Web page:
1. “Europe’s mild climate, high proportion of arable land, lack of a dominant power to enforce the status quo, and easy access to the seas were all huge advantages”

        You’re right; Switzerland is just…….
        Oh, wait!

          1. I like it too!

        1. Europe’s mild climate,

          Compared to what? China? Africa?

      2. I think the word you are searching for is “”Enlightenment”.

      3. There was a whole lot of bullshit here. Nearly every bit of it would apply to Africa, and could be amplified.

        1. Agreed. The big advantage is in breaking through the tribalism and uniting a larger nation, along with a culture of law that allows for personal ownership and trade. When the government is too corrupt and tries to take too much off the top, the whole thing collapses. When people can’t trust that a deal will be kept (or enforced), business doesn’t happen.

          Places that are backward in this day and age are largely either highly tribal or they have kleptocratic governments that run the country like a feudal lord. Or both.

          1. Illinois ?

            1. On July 27, 1919, an African-American teenager drowned in Lake Michigan after violating the unofficial segregation of Chicago’s beaches and being stoned by a group of white youths. His death, and the police’s refusal to arrest the white man whom eyewitnesses identified as causing it, sparked a week of rioting between gangs of black and white Chicagoans, concentrated on the South Side neighborhood surrounding the stockyards.

              It’s changed so much!

              1. Yea, because in a nation of 350M people from all over the world there can’t possibly be a few bad apples…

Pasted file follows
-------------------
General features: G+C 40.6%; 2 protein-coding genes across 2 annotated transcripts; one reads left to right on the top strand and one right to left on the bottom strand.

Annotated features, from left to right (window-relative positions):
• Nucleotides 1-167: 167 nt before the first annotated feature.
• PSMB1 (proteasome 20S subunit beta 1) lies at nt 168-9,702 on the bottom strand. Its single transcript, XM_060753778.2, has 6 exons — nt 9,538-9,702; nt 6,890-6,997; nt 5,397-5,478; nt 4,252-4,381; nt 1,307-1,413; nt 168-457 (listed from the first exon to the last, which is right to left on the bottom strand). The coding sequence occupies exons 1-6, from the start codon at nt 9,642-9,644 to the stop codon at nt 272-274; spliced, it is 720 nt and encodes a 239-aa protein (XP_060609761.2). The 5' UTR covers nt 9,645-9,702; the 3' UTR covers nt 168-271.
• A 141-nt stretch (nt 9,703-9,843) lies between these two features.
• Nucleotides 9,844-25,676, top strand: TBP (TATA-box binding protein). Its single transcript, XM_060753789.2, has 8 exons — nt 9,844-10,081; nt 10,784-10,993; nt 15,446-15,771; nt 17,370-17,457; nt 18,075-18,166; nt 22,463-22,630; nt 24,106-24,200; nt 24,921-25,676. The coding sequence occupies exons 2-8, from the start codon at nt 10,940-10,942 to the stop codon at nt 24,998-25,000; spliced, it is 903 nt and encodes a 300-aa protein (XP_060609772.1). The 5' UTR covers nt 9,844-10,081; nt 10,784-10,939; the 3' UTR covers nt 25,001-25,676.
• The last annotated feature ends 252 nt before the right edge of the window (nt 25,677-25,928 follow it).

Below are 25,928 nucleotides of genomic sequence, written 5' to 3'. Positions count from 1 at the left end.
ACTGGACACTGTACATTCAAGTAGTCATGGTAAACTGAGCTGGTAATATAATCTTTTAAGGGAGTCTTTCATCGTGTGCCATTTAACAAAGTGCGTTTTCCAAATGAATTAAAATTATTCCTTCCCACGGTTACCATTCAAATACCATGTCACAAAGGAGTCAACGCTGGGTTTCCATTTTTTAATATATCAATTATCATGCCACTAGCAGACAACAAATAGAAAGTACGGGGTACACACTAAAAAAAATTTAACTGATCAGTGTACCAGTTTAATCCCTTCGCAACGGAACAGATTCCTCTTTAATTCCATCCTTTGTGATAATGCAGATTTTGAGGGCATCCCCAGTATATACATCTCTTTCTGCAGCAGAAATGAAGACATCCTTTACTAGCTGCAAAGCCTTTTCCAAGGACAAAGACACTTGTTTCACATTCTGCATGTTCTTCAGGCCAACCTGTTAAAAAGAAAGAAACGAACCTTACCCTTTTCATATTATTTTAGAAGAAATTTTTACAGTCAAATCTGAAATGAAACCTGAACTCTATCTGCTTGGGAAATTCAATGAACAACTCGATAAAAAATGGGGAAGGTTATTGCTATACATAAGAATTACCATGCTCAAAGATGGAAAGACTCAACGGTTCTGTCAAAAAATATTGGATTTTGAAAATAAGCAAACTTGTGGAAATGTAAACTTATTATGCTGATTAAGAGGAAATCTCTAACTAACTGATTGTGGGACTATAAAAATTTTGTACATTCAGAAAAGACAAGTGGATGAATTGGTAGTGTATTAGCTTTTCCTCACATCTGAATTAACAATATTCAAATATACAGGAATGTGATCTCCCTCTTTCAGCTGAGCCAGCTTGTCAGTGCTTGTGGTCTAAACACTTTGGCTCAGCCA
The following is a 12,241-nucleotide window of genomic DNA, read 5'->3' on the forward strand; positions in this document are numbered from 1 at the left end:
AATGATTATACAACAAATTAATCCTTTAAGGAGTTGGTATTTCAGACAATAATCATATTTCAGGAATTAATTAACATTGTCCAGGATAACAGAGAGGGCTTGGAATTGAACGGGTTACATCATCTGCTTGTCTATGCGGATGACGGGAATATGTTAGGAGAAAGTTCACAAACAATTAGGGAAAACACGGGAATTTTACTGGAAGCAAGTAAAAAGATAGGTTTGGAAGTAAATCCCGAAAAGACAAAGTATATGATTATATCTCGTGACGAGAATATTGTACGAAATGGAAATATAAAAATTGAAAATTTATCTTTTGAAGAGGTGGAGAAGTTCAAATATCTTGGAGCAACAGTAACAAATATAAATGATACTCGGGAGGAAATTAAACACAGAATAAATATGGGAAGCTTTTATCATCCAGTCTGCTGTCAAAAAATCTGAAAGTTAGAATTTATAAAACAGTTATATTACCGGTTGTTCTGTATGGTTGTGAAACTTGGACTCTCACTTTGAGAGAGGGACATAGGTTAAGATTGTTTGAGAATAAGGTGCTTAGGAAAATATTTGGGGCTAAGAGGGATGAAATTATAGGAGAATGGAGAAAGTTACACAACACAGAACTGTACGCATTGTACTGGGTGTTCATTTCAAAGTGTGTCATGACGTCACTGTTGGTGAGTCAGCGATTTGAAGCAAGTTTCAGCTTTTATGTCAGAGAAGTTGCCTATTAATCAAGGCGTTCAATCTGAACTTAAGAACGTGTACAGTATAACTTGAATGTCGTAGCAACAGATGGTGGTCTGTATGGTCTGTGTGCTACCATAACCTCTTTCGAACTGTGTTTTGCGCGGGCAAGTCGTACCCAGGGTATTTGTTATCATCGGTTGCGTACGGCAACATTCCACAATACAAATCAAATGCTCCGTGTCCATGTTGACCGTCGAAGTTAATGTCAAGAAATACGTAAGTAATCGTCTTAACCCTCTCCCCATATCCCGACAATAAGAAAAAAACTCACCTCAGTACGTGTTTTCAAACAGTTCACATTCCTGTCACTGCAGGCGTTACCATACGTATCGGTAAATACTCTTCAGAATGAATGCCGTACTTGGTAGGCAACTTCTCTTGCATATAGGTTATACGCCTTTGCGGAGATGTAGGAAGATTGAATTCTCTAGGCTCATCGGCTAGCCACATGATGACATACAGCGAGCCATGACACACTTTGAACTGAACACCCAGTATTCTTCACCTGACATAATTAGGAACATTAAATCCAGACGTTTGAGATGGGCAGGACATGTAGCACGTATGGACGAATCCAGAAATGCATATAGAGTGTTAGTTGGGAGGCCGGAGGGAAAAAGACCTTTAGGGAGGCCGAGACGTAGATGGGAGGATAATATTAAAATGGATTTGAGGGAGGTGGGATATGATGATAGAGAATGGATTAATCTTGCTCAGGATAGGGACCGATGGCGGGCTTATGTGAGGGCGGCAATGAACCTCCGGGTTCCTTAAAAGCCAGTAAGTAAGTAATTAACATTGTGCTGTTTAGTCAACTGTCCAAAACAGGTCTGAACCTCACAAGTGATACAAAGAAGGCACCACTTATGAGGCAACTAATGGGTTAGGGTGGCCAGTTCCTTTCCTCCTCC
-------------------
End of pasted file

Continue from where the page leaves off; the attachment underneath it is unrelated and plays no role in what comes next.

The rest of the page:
3. We should just all loan each other a few trillion and then we would all be rich !!!!!

  8. Jesus Christ it’s always fear with these fucking people. We need safe spaces, we want the government to make us feel safe, I have the right to feel safe at Starbucks, I/We need saving,

    safe,safe,safe,safe,safe,safe,safe

    Perhaps someone should tell them that life carries a 100% mortality rate….even if you live in a padded room with 100 locks on the door.

  9. Gaia’s purse needs filled dammit! / AGW activist(formerly know as the Weather Underground)

  10. At least the mask came off.

  11. I’m somewhat surprised that Kerry appears to display some backbone.

    1. Drunk? I’m going with drunk.

  12. This morning, somebody here described this whole thing as a wealth transfer from poor people in rich countries to rich people in poor countries. That sounds pretty on the nose.

    1. Wow. That IS spot on.

    2. i.e. “foreign aid”

    3. I prefer “From the politically unconnected in rich countries to the politically connected in poor countries until it is then transfered to the politically connected in rich countries”